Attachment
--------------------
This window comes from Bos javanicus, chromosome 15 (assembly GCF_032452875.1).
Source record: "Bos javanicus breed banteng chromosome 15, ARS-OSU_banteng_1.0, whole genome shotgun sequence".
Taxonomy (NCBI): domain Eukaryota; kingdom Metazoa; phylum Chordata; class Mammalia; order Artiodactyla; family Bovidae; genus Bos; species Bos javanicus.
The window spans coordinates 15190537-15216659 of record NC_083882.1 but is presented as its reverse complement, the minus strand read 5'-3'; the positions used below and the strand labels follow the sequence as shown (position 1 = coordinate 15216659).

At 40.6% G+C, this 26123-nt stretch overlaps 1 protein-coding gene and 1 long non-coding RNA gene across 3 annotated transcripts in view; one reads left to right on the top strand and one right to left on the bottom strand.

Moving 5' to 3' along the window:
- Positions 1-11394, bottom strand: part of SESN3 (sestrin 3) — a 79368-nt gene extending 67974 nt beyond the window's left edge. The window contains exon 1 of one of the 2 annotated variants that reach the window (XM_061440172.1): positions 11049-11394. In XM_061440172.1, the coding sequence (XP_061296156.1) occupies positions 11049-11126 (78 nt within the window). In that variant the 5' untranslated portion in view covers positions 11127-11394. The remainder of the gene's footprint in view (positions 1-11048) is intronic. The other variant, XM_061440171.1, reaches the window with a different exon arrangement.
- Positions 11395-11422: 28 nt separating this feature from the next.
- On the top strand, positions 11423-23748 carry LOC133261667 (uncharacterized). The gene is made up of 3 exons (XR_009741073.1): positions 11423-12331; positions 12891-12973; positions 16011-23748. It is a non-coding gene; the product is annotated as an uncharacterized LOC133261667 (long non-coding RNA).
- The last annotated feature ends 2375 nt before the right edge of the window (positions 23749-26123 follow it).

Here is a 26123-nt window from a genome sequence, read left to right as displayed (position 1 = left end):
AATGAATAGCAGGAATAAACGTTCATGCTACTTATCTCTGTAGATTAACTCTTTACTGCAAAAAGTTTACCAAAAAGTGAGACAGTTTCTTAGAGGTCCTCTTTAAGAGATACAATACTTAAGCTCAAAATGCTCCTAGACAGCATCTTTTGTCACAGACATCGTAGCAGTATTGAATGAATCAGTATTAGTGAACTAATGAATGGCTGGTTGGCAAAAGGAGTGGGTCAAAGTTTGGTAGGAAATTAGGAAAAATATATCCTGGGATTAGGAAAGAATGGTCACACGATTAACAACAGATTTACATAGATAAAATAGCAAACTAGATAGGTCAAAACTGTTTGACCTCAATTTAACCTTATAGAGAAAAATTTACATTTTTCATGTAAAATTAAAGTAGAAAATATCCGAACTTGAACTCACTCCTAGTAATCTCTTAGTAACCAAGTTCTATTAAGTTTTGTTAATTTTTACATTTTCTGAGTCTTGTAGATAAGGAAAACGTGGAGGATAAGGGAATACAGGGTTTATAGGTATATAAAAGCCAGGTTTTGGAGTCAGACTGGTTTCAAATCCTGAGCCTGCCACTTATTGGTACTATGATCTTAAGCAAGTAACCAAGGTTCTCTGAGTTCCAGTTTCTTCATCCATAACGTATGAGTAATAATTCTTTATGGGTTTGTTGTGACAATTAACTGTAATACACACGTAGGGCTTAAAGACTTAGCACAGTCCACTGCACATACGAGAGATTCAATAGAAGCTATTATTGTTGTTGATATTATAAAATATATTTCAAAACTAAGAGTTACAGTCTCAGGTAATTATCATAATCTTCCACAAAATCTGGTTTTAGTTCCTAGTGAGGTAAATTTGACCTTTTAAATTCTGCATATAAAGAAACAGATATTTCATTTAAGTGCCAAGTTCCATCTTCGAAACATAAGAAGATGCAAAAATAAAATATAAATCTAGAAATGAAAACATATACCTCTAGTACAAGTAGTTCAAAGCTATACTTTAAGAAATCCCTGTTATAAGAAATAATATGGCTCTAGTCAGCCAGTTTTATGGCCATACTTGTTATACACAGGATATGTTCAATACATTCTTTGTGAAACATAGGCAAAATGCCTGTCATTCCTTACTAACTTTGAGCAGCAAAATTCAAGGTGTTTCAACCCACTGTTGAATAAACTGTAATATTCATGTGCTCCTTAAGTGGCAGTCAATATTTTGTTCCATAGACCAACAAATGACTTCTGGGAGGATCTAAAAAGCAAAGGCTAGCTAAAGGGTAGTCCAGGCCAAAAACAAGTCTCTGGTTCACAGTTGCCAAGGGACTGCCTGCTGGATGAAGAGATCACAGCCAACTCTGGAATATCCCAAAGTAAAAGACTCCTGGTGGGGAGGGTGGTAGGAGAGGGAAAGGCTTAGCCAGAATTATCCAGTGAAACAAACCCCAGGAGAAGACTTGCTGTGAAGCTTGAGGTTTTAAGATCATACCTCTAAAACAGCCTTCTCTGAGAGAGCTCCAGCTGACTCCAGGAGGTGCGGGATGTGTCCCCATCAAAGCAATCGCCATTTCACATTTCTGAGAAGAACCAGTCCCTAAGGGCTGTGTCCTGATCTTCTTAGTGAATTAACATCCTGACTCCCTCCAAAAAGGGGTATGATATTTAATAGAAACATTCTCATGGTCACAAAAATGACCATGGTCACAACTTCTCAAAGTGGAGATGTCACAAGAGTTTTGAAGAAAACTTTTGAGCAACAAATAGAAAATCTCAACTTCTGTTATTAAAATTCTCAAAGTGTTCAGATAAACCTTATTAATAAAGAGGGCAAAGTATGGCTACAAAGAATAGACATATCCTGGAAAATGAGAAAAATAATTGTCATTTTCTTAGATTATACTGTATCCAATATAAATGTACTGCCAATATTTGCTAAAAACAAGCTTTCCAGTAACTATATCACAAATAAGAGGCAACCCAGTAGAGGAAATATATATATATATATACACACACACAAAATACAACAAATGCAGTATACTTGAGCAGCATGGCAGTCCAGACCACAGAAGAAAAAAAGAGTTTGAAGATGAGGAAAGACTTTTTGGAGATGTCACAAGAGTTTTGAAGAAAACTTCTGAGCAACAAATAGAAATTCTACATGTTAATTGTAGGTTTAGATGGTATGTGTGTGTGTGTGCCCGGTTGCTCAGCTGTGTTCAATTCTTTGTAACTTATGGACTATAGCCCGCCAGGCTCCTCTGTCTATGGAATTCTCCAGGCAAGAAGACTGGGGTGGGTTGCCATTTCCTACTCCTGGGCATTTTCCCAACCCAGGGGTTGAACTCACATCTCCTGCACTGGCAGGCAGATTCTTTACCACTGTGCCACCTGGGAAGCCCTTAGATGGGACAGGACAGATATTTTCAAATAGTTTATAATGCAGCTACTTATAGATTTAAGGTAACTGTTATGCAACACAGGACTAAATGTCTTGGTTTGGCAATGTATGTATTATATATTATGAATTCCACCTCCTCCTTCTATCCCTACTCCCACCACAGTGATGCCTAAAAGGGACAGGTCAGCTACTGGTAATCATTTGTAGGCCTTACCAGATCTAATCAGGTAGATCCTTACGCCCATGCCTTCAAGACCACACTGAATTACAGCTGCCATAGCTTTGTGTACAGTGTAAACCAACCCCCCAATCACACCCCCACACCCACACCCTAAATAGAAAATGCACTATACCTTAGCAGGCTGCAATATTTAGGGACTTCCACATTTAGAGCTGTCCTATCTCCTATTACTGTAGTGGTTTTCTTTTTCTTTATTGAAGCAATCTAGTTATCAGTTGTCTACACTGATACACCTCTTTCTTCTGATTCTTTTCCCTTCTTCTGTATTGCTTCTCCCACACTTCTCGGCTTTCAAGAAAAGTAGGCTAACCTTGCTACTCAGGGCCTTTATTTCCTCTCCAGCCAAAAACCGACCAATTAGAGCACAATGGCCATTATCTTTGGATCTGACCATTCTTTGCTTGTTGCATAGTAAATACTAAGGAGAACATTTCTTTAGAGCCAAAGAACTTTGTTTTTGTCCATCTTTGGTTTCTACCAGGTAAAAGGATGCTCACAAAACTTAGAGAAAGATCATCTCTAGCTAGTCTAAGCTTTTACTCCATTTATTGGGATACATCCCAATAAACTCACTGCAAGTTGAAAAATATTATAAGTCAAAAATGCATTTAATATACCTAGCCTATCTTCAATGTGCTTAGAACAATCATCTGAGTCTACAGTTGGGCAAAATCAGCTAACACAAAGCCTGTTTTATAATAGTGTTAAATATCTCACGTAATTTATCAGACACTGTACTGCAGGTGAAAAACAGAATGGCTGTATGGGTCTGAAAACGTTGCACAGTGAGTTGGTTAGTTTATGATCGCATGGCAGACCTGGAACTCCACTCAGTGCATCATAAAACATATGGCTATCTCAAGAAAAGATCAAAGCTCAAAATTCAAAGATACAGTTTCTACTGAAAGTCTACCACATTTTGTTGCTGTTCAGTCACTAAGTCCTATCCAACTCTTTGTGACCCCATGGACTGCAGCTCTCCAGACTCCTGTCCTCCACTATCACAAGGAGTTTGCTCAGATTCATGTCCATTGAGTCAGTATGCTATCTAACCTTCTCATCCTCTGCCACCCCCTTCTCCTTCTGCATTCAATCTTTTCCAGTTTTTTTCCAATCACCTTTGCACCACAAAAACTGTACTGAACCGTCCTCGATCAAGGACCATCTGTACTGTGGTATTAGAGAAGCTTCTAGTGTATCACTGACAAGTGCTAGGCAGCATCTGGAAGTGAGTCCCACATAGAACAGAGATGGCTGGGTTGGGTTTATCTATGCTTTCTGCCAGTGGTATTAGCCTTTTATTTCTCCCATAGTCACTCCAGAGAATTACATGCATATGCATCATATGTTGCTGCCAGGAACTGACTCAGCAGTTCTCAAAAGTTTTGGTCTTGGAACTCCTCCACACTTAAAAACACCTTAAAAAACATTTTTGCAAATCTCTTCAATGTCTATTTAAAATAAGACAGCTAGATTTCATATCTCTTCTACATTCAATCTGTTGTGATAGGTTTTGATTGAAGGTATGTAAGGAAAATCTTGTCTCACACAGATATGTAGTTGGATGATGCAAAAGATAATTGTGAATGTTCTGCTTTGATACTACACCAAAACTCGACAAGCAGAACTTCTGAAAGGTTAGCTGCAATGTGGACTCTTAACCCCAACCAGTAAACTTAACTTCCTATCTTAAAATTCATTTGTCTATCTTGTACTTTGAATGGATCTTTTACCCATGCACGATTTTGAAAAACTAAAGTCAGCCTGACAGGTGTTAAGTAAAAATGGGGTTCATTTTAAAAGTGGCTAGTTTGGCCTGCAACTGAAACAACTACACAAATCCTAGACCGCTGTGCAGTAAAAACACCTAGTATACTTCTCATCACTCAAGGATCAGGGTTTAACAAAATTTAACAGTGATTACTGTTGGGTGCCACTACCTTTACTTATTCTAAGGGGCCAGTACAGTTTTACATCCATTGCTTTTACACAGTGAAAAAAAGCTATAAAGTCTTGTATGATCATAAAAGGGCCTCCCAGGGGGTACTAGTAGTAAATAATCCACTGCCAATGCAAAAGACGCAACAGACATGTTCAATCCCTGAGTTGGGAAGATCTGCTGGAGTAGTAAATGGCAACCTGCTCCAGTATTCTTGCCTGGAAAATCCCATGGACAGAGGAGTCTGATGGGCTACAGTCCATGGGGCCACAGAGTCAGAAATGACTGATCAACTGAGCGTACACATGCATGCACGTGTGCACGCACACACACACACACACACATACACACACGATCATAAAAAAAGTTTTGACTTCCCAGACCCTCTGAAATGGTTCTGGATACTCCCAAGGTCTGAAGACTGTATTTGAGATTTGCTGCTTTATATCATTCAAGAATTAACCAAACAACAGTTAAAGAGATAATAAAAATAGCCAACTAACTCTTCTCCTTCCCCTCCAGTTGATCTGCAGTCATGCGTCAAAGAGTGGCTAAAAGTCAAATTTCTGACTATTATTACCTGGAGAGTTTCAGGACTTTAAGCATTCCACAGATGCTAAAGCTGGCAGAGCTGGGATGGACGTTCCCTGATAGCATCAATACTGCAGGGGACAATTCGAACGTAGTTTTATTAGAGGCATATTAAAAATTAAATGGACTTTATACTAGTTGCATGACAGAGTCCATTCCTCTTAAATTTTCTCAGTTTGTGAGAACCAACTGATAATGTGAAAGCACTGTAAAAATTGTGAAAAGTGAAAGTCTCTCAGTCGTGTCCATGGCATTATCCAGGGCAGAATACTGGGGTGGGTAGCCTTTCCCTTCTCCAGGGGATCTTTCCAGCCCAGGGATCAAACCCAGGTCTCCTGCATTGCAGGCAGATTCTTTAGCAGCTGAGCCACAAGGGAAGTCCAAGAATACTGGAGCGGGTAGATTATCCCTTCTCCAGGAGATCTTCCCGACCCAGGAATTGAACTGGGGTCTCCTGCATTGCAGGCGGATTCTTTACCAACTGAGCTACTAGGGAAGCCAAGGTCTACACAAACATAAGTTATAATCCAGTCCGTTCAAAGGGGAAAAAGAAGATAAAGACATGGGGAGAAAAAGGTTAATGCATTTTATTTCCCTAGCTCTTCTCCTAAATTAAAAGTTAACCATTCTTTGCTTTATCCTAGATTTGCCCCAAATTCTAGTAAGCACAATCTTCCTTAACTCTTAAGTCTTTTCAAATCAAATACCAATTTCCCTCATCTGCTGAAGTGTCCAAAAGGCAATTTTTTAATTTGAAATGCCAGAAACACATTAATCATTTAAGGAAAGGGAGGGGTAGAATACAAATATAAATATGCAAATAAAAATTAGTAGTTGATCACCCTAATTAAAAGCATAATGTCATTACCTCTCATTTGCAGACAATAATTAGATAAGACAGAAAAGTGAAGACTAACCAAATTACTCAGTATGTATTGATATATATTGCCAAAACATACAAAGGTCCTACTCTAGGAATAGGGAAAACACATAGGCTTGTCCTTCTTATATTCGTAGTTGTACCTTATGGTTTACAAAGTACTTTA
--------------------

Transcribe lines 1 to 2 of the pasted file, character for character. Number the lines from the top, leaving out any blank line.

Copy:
This window comes from Bos javanicus, chromosome 15 (assembly GCF_032452875.1).
Source record: "Bos javanicus breed banteng chromosome 15, ARS-OSU_banteng_1.0, whole genome shotgun sequence".